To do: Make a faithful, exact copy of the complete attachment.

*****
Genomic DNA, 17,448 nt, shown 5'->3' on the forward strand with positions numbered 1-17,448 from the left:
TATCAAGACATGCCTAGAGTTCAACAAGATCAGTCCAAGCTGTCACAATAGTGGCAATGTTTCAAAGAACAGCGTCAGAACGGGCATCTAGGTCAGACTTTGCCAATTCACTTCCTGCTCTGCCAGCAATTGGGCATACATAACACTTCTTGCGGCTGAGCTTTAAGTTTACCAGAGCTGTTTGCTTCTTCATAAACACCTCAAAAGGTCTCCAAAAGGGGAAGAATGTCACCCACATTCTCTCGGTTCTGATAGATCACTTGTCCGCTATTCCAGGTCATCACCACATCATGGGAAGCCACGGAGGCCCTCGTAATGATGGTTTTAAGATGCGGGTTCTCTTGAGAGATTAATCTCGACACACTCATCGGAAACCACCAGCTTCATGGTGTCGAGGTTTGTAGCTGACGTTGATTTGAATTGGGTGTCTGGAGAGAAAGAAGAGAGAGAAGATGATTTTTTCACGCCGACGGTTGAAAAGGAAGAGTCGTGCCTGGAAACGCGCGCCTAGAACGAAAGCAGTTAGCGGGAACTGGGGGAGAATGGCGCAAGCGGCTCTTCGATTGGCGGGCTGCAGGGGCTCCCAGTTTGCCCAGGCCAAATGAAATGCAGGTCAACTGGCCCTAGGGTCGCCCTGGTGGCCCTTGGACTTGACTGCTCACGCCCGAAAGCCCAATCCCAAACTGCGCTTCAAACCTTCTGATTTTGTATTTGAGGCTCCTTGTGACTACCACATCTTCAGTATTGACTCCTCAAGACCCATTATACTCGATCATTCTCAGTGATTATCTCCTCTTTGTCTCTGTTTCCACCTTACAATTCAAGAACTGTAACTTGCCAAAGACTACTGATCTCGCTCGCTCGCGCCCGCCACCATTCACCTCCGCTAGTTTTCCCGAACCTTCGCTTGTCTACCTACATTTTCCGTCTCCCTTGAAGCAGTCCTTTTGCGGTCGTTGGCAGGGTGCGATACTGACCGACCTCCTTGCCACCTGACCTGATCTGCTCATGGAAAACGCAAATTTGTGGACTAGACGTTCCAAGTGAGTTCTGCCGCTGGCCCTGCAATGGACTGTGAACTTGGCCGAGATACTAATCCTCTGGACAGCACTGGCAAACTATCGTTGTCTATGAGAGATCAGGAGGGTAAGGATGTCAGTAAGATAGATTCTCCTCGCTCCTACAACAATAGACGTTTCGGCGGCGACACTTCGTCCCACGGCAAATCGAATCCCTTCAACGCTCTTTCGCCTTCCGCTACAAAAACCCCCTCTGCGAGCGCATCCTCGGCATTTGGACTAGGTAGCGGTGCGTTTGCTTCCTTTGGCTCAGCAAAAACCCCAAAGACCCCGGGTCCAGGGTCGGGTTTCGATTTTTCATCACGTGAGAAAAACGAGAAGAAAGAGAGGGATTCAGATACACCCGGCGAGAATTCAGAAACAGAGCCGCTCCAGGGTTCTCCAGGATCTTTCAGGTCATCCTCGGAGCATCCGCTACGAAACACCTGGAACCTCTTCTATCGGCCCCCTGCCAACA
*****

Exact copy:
Genomic DNA, 17,448 nt, shown 5'->3' on the forward strand with positions numbered 1-17,448 from the left:
TATCAAGACATGCCTAGAGTTCAACAAGATCAGTCCAAGCTGTCACAATAGTGGCAATGTTTCAAAGAACAGCGTCAGAACGGGCATCTAGGTCAGACTTTGCCAATTCACTTCCTGCTCTGCCAGCAATTGGGCATACATAACACTTCTTGCGGCTGAGCTTTAAGTTTACCAGAGCTGTTTGCTTCTTCATAAACACCTCAAAAGGTCTCCAAAAGGGGAAGAATGTCACCCACATTCTCTCGGTTCTGATAGATCACTTGTCCGCTATTCCAGGTCATCACCACATCATGGGAAGCCACGGAGGCCCTCGTAATGATGGTTTTAAGATGCGGGTTCTCTTGAGAGATTAATCTCGACACACTCATCGGAAACCACCAGCTTCATGGTGTCGAGGTTTGTAGCTGACGTTGATTTGAATTGGGTGTCTGGAGAGAAAGAAGAGAGAGAAGATGATTTTTTCACGCCGACGGTTGAAAAGGAAGAGTCGTGCCTGGAAACGCGCGCCTAGAACGAAAGCAGTTAGCGGGAACTGGGGGAGAATGGCGCAAGCGGCTCTTCGATTGGCGGGCTGCAGGGGCTCCCAGTTTGCCCAGGCCAAATGAAATGCAGGTCAACTGGCCCTAGGGTCGCCCTGGTGGCCCTTGGACTTGACTGCTCACGCCCGAAAGCCCAATCCCAAACTGCGCTTCAAACCTTCTGATTTTGTATTTGAGGCTCCTTGTGACTACCACATCTTCAGTATTGACTCCTCAAGACCCATTATACTCGATCATTCTCAGTGATTATCTCCTCTTTGTCTCTGTTTCCACCTTACAATTCAAGAACTGTAACTTGCCAAAGACTACTGATCTCGCTCGCTCGCGCCCGCCACCATTCACCTCCGCTAGTTTTCCCGAACCTTCGCTTGTCTACCTACATTTTCCGTCTCCCTTGAAGCAGTCCTTTTGCGGTCGTTGGCAGGGTGCGATACTGACCGACCTCCTTGCCACCTGACCTGATCTGCTCATGGAAAACGCAAATTTGTGGACTAGACGTTCCAAGTGAGTTCTGCCGCTGGCCCTGCAATGGACTGTGAACTTGGCCGAGATACTAATCCTCTGGACAGCACTGGCAAACTATCGTTGTCTATGAGAGATCAGGAGGGTAAGGATGTCAGTAAGATAGATTCTCCTCGCTCCTACAACAATAGACGTTTCGGCGGCGACACTTCGTCCCACGGCAAATCGAATCCCTTCAACGCTCTTTCGCCTTCCGCTACAAAAACCCCCTCTGCGAGCGCATCCTCGGCATTTGGACTAGGTAGCGGTGCGTTTGCTTCCTTTGGCTCAGCAAAAACCCCAAAGACCCCGGGTCCAGGGTCGGGTTTCGATTTTTCATCACGTGAGAAAAACGAGAAGAAAGAGAGGGATTCAGATACACCCGGCGAGAATTCAGAAACAGAGCCGCTCCAGGGTTCTCCAGGATCTTTCAGGTCATCCTCGGAGCATCCGCTACGAAACACCTGGAACCTCTTCTATCGGCCCCCTGCCAACA